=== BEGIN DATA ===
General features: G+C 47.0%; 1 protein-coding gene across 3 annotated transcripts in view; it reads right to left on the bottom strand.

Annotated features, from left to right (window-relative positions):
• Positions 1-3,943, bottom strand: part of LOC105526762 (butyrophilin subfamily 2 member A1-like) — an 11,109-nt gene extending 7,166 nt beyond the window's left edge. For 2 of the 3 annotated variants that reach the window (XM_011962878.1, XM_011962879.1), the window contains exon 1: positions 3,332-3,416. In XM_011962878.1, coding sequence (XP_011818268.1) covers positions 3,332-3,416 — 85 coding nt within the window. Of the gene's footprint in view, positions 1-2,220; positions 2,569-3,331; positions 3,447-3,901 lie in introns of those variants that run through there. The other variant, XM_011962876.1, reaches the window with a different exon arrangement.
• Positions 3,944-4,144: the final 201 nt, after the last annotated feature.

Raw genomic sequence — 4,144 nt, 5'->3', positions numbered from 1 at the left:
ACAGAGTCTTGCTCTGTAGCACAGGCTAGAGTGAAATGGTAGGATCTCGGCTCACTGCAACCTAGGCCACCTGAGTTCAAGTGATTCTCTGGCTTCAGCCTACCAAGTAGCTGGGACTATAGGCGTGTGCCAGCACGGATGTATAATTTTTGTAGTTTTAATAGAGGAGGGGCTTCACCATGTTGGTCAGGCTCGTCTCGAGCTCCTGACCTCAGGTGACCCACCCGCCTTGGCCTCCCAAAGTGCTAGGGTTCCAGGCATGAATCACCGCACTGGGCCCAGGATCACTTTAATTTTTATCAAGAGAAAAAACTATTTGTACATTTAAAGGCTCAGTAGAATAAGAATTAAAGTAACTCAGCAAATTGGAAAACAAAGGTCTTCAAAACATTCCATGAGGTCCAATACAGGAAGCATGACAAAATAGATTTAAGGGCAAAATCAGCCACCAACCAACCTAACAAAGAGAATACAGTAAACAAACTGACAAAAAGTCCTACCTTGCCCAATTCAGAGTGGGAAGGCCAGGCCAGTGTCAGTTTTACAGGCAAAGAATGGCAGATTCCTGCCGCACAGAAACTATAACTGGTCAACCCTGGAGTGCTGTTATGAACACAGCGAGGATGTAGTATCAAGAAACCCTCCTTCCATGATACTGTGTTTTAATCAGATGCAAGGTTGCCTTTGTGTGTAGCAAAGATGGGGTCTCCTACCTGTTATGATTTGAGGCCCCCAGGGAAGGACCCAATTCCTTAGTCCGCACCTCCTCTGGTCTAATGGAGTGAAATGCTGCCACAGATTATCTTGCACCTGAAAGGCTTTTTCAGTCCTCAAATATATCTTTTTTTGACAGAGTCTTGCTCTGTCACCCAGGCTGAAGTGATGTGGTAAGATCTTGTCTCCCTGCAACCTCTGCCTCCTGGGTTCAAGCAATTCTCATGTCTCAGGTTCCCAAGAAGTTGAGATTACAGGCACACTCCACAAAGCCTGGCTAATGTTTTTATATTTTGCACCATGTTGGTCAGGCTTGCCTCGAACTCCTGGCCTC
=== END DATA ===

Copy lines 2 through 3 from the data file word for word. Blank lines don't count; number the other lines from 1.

Annotated features, from left to right (window-relative positions):
• Positions 1-3,943, bottom strand: part of LOC105526762 (butyrophilin subfamily 2 member A1-like) — an 11,109-nt gene extending 7,166 nt beyond the window's left edge. For 2 of the 3 annotated variants that reach the window (XM_011962878.1, XM_011962879.1), the window contains exon 1: positions 3,332-3,416. In XM_011962878.1, coding sequence (XP_011818268.1) covers positions 3,332-3,416 — 85 coding nt within the window. Of the gene's footprint in view, positions 1-2,220; positions 2,569-3,331; positions 3,447-3,901 lie in introns of those variants that run through there. The other variant, XM_011962876.1, reaches the window with a different exon arrangement.